8. Yes, there is more to depth in combat than complexity of controls or number of basic actions a player can take; which is how I expect for Diablo 3 to make up for the deficiency of the simplistic interface and input - with intelligent monster (behaviors, abilities, group compositions) design, resource management that remains relevant through out the entire game, high enough difficulty so that you can't just spam your lolwin skill to victory. Interesting and impacting buffs/debuffs can play a strong role in the tactics, etc. etc. etc. But Diablo 2 has none of those things for the vast majori
  9. http://www.nowgamer.com/features/853/the-making-of-diablo Diablo's combat has been historically designed to be the simplest form of gameplay possible with a mouse. Nearly all requirements on the player lie with the knowledge of mechanics the player is expected to posses. While certain builds and PvP do ultimately have more of a physical skill and mental agility requirement than DS3, at its regular PvM Diablo's combat is dumber than a brick. Simple addition of the dodge and block actions with changes to the health/resource system make the fundamentals of combat in DS3 more complex than what
  10. Conclusion - I disagree with ME's implementation of NG+ just as I would disagree with an implementation of it (especially in the shallow format that ME did it) in DS3. Was that so hard a point to get? Furthermore - Dungeon Siege 3 and Mass Effect are generalized to a greater expect than regular action RPGs such as Diablo. Diablo likes specialize almost entirely in character building and typically end up neglecting the depth of combat as well as depth of story. DS3 and ME sacrificed the typical extent of character building focus in favor of implementing story elements and hybridizing the na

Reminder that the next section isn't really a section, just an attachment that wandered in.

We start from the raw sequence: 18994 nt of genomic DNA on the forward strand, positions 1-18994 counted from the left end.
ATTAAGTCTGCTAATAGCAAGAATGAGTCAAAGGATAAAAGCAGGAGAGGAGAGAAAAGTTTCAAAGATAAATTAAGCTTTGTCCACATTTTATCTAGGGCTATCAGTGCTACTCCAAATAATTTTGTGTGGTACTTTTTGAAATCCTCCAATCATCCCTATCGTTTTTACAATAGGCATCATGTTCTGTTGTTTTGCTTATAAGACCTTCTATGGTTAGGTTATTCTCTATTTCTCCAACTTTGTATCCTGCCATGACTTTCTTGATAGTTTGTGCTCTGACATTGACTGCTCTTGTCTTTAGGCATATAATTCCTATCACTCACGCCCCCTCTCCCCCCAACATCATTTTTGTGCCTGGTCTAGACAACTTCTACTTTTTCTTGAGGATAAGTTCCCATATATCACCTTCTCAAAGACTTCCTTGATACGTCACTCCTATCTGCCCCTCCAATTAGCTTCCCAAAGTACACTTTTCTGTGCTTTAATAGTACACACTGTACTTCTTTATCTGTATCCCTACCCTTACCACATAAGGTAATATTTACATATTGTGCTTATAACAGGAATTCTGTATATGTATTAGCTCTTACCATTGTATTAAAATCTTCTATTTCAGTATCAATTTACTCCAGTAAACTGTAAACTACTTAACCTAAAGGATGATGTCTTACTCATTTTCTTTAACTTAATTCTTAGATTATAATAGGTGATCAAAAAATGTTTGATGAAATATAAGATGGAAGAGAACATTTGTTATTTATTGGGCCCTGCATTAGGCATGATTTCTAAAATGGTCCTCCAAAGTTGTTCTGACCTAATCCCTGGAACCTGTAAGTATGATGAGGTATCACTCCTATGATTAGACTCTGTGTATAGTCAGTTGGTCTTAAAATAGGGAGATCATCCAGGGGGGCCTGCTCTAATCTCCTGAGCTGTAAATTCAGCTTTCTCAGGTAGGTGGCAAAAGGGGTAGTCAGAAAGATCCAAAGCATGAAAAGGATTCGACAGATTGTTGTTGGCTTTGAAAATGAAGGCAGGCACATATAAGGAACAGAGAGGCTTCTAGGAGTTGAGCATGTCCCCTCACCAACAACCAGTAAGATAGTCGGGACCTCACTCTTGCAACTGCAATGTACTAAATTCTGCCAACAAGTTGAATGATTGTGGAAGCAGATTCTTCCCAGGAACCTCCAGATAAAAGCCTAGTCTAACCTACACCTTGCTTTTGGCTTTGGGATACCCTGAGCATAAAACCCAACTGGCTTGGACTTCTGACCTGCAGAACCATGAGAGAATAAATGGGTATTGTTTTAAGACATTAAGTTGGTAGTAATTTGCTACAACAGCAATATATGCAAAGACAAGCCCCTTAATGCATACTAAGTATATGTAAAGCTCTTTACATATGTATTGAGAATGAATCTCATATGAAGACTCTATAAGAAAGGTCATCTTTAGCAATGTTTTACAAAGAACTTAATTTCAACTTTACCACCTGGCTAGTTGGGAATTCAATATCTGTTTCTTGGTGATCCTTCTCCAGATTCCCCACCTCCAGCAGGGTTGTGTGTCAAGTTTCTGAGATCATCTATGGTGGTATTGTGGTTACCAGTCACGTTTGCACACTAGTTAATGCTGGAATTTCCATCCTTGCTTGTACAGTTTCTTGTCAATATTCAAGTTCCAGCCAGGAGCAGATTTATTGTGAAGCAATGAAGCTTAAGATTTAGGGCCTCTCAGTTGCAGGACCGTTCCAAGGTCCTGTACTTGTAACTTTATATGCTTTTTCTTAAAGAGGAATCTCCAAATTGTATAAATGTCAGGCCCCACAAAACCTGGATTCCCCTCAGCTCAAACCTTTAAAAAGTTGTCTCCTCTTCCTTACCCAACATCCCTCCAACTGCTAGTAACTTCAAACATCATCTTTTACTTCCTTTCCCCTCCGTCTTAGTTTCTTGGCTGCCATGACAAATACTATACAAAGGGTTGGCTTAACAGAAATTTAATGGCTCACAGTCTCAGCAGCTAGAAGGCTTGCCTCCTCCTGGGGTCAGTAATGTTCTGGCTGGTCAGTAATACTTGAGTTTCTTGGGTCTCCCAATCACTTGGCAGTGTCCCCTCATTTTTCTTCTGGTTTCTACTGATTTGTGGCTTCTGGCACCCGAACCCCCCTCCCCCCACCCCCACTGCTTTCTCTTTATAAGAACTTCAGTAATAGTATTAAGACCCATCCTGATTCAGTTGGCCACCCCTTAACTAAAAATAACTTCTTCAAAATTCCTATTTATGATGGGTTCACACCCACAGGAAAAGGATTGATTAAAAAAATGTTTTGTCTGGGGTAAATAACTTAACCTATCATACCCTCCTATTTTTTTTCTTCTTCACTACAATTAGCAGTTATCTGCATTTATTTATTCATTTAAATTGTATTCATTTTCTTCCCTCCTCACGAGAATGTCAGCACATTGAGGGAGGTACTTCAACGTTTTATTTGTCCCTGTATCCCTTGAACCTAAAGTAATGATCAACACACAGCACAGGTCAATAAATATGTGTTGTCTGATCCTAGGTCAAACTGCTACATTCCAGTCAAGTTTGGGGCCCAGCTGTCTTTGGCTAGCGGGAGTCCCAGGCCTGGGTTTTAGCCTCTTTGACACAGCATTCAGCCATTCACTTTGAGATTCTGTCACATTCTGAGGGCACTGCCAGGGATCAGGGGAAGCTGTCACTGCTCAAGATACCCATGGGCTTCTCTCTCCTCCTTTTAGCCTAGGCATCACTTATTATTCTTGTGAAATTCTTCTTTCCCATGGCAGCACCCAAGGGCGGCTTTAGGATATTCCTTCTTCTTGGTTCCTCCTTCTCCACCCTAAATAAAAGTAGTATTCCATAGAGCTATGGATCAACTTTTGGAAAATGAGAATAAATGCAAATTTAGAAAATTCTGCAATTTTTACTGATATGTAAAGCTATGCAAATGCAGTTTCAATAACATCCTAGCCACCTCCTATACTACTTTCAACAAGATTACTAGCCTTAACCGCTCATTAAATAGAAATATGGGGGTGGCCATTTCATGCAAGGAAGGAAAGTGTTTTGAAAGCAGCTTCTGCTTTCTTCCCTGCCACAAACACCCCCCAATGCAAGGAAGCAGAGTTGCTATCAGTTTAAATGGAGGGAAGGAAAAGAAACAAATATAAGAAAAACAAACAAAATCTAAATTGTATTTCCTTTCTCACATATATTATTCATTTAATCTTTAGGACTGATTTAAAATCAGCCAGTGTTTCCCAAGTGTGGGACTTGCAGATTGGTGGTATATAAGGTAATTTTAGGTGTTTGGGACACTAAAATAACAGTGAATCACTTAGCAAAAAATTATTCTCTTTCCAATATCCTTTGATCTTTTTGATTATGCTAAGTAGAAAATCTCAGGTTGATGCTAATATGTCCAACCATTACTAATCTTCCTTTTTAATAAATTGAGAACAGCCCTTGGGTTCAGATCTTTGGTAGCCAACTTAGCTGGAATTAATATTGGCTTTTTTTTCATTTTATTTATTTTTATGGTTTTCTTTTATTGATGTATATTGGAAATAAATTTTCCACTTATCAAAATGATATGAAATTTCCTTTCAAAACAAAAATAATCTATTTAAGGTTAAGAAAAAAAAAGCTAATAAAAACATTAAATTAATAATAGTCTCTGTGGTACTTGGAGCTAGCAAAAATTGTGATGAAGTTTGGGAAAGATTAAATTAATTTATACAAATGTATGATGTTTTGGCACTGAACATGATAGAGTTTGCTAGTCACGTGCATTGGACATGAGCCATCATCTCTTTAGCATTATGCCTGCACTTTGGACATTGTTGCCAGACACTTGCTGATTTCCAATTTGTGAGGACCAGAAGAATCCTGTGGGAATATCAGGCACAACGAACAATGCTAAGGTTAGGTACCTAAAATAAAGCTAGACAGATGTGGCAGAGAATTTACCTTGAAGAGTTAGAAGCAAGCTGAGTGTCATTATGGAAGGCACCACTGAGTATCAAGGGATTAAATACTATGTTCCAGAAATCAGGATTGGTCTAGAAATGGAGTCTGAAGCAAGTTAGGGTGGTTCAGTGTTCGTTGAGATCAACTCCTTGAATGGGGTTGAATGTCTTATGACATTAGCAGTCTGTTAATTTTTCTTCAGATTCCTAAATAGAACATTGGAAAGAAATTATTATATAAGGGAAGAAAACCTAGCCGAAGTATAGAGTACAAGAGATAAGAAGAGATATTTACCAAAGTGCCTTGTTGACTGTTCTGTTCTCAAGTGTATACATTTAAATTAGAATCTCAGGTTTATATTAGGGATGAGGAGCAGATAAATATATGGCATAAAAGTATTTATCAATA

11. Titan Quest was also quite possibly the most faithful Diablo clone out there, while this is not. ME's New Game + is trash. You replay the entire game for an achievement, a fraction of your levels for scaling, and no new items or designed difficulty mode.
  12. Poor Reinhart. He easily had my favorite introduction but looks like he gets last billing in every case.
  13. By the way, if you play as Katarina, who is the companion that joins you after you finish act 1 (right before the swamp), Lucas or Reinhart? Or neither and both join only in Stonebridge there? The way I understand the orders: LUCAS: Anjali (cage), Katarina (bridge), Reinhart(stonebridge) ANJALI: Lucas (cage), Katarina (bridge), Reinhart(stonebridge) REINHART: Anjali (cage), Katarina (bridge), Lucas (Stonebridge: Tomb of the Sacred Rose) KATARINA: Anjali (cage), ???, ??? Anyone knows?
  14. You get bonuses for reaching 25/50/75% of the bar. If I had to make an estimation, you can reach 75% influence with two allies and maybe 25-50% with the last towards the end of the game. I've maxed out Anjali and Katarina on separate playthroughs between halfway and three fourths into the game. Its rather simple to find how to raise influence - beating bosses or advancing past certain areas gives you influence to the current ally in party. You also get influence for making certain conversation choices - with Anjali you need to be militant (choose aggressive-justice-blunt oriented responses